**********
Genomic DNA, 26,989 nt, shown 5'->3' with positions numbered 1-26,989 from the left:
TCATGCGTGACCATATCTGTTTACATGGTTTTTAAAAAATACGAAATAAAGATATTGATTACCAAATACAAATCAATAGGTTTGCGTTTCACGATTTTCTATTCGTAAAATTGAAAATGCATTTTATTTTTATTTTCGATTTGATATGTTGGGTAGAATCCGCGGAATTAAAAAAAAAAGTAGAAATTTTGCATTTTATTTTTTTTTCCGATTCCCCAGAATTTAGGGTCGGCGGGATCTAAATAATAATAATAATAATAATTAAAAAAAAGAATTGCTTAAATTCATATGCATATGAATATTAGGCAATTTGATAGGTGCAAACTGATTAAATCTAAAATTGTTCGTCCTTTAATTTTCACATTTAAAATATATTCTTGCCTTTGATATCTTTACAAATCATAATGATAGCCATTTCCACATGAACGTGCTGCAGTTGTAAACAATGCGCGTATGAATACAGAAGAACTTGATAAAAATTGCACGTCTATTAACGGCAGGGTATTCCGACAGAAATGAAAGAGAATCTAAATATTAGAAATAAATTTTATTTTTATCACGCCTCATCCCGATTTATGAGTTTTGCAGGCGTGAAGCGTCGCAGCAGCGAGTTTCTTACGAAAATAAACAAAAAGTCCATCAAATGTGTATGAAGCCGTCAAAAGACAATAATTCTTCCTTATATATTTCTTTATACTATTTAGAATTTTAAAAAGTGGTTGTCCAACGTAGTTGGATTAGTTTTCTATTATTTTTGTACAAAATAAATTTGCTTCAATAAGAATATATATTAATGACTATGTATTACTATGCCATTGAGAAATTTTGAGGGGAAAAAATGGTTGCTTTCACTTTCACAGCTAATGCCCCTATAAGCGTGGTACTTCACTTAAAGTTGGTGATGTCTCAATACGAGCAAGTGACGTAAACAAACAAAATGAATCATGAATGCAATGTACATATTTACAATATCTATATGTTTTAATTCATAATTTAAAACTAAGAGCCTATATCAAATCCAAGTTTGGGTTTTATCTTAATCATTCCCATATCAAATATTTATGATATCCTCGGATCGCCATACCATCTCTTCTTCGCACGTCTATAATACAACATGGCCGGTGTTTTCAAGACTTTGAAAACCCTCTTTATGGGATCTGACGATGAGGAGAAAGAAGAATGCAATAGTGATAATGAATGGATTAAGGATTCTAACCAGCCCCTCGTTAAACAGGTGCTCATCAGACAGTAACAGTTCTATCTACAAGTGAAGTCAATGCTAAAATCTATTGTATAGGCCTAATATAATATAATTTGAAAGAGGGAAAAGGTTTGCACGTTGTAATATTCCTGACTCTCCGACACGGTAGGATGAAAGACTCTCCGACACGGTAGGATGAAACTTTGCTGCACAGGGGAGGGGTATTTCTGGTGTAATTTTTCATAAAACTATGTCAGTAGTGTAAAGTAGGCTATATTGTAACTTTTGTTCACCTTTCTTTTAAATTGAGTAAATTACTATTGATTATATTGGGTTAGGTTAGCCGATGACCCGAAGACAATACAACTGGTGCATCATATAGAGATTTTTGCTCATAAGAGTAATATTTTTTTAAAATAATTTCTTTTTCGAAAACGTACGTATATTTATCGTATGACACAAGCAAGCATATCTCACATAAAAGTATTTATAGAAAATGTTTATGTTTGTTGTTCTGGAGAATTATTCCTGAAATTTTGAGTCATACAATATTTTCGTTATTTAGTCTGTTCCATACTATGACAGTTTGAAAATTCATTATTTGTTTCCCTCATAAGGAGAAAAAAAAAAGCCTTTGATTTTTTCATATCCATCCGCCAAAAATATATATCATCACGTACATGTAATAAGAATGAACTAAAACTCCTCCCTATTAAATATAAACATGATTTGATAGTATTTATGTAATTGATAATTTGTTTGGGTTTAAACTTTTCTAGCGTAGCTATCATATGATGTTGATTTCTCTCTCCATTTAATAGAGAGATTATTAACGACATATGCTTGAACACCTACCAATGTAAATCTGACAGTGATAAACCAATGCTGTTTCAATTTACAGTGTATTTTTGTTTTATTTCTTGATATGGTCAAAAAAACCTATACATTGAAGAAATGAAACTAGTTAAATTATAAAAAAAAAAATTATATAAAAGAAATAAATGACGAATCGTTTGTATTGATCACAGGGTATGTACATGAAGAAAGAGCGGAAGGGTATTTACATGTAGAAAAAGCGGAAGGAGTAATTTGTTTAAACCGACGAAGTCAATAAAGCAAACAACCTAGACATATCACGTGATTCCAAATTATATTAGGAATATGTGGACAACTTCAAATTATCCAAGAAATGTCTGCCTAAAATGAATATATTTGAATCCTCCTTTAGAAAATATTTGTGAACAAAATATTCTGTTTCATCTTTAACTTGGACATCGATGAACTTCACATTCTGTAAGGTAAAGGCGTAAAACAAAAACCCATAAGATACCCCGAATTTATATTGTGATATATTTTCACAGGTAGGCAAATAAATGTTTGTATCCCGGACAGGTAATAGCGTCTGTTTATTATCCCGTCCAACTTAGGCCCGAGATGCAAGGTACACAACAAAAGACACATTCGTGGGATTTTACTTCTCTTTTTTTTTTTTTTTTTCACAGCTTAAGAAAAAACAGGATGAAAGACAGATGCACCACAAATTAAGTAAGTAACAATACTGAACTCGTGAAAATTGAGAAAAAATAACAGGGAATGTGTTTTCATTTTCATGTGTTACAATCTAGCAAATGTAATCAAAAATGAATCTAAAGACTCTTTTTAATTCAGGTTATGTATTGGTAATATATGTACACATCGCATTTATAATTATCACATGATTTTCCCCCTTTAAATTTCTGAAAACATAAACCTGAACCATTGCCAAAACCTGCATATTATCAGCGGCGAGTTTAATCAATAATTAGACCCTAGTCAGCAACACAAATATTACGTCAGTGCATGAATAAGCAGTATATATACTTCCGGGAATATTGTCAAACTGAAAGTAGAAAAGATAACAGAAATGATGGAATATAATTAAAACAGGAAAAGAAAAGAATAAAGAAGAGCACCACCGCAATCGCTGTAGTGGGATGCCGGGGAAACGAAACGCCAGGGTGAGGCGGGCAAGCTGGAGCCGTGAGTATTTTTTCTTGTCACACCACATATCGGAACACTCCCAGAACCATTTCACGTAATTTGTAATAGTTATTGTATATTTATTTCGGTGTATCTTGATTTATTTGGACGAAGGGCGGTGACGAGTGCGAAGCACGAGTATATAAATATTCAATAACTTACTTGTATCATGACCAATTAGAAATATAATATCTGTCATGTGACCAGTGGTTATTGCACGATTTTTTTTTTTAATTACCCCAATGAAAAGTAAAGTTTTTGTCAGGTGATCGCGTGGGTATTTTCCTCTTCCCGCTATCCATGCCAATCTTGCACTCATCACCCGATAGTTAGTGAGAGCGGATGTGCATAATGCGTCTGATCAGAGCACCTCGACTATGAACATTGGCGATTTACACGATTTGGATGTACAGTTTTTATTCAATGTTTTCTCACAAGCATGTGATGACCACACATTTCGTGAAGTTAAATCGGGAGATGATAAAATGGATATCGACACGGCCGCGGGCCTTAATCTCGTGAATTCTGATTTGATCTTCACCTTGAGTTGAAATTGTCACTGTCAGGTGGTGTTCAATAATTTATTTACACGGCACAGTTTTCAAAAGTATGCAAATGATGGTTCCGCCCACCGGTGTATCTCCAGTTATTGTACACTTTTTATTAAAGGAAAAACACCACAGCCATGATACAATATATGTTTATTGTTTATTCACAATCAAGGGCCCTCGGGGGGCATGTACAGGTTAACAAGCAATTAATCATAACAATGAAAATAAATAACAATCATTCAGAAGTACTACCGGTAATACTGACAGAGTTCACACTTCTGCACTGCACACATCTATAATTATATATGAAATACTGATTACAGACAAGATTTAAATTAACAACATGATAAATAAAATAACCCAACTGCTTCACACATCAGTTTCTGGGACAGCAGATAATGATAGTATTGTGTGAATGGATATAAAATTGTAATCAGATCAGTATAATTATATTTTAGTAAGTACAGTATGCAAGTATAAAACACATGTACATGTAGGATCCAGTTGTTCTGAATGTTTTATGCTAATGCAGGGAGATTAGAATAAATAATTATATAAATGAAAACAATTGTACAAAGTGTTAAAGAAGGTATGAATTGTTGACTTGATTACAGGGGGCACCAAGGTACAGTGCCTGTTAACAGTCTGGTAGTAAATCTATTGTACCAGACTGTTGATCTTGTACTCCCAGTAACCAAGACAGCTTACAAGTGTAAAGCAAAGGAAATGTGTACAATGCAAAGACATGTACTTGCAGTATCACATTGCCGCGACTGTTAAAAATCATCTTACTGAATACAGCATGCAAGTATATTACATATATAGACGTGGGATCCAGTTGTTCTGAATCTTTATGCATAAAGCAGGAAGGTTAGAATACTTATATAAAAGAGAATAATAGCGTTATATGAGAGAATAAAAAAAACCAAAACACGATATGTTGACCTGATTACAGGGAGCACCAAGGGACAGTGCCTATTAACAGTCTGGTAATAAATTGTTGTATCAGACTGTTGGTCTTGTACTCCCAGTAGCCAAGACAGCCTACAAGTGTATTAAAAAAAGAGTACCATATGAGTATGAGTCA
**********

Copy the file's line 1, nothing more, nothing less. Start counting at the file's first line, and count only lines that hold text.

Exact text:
Genomic DNA, 26,989 nt, shown 5'->3' with positions numbered 1-26,989 from the left: